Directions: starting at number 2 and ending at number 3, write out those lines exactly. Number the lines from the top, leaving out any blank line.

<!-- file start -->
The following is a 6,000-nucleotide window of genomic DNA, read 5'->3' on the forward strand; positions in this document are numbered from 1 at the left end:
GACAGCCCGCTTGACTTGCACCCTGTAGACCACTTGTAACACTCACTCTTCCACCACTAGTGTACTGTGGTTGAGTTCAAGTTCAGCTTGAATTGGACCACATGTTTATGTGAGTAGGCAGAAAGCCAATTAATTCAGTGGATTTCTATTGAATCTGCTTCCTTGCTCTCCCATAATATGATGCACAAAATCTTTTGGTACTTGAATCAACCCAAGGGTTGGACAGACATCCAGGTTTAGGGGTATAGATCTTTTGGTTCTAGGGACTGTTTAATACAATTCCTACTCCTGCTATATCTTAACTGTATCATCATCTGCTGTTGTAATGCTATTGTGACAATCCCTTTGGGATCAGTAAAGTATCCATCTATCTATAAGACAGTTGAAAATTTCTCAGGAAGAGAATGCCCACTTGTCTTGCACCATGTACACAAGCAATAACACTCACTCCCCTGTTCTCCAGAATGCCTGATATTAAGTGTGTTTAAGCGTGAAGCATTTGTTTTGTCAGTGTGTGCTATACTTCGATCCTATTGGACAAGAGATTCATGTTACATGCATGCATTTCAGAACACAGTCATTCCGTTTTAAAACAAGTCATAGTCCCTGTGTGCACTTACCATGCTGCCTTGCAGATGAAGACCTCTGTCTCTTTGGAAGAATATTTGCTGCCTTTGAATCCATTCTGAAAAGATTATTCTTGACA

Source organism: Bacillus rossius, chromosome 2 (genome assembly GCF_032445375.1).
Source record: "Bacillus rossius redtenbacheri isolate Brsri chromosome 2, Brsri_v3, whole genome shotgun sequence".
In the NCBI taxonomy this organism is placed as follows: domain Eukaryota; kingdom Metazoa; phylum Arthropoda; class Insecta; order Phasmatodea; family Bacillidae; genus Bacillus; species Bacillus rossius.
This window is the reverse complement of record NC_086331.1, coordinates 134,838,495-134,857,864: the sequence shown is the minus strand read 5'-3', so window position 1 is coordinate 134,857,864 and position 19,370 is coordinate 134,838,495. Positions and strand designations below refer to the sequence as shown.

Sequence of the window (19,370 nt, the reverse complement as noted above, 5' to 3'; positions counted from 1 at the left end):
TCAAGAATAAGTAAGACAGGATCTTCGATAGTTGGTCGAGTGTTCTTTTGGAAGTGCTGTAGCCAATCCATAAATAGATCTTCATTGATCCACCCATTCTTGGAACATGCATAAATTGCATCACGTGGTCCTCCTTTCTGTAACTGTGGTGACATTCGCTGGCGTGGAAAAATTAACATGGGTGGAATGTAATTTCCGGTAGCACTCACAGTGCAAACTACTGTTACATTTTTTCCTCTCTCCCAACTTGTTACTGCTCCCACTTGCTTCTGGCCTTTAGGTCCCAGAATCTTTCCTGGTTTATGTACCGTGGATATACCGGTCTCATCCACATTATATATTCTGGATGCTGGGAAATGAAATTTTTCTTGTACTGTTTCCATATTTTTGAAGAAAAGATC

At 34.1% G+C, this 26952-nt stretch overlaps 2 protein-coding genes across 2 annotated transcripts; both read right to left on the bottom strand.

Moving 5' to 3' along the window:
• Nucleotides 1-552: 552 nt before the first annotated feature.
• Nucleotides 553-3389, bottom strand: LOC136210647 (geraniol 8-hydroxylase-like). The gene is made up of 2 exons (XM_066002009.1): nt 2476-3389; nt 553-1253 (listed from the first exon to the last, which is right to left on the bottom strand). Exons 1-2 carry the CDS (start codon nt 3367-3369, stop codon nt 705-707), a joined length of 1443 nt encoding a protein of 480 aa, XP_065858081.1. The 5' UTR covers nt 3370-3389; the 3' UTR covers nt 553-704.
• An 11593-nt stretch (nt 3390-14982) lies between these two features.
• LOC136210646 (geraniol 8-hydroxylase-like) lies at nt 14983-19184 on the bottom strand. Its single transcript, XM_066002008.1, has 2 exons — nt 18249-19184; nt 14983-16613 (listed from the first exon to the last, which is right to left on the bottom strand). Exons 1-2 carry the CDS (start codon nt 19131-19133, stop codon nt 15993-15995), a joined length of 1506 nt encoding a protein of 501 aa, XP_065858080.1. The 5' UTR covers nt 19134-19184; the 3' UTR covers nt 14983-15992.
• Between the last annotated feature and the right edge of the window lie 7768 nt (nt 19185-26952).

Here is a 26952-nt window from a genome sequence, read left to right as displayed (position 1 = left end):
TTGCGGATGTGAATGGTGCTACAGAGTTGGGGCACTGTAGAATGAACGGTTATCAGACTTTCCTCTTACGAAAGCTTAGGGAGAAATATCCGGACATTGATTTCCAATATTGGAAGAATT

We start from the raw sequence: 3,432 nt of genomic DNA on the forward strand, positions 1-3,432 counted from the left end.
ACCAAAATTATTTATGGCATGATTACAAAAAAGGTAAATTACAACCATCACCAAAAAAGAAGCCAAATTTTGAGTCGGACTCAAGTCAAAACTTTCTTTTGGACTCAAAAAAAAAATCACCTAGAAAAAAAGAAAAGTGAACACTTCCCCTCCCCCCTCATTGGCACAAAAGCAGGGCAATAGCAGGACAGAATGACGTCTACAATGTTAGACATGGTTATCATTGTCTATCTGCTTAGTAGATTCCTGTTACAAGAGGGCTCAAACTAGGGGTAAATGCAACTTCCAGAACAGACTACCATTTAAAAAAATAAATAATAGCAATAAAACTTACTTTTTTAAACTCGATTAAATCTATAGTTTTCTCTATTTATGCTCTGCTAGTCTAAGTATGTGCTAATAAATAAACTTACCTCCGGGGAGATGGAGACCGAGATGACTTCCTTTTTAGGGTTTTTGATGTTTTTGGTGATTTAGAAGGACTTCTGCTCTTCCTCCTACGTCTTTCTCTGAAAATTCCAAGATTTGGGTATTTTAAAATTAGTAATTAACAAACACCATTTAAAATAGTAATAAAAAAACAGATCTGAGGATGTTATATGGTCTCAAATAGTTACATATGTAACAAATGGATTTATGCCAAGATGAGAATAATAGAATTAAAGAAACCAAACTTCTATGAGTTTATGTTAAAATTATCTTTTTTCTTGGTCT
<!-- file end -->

GACAGCCCGCTTGACTTGCACCCTGTAGACCACTTGTAACACTCACTCTTCCACCACTAGTGTACTGTGGTTGAGTTCAAGTTCAGCTTGAATTGGACCACATGTTTATGTGAGTAGGCAGAAAGCCAATTAATTCAGTGGATTTCTATTGAATCTGCTTCCTTGCTCTCCCATAATATGATGCACAAAATCTTTTGGTACTTGAATCAACCCAAGGGTTGGACAGACATCCAGGTTTAGGGGTATAGATCTTTTGGTTCTAGGGACTGTTTAATACAATTCCTACTCCTGCTATATCTTAACTGTATCATCATCTGCTGTTGTAATGCTATTGTGACAATCCCTTTGGGATCAGTAAAGTATCCATCTATCTATAAGACAGTTGAAAATTTCTCAGGAAGAGAATGCCCACTTGTCTTGCACCATGTACACAAGCAATAACACTCACTCCCCTGTTCTCCAGAATGCCTGATATTAAGTGTGTTTAAGCGTGAAGCATTTGTTTTGTCAGTGTGTGCTATACTTCGATCCTATTGGACAAGAGATTCATGTTACATGCATGCATTTCAGAACACAGTCATTCCGTTTTAAAACAAGTCATAGTCCCTGTGTGCACTTACCATGCTGCCTTGCAGATGAAGACCTCTGTCTCTTTGGAAGAATATTTGCTGCCTTTGAATCCATTCTGAAAAGATTATTCTTGACA

Source organism: Bacillus rossius, chromosome 2 (genome assembly GCF_032445375.1).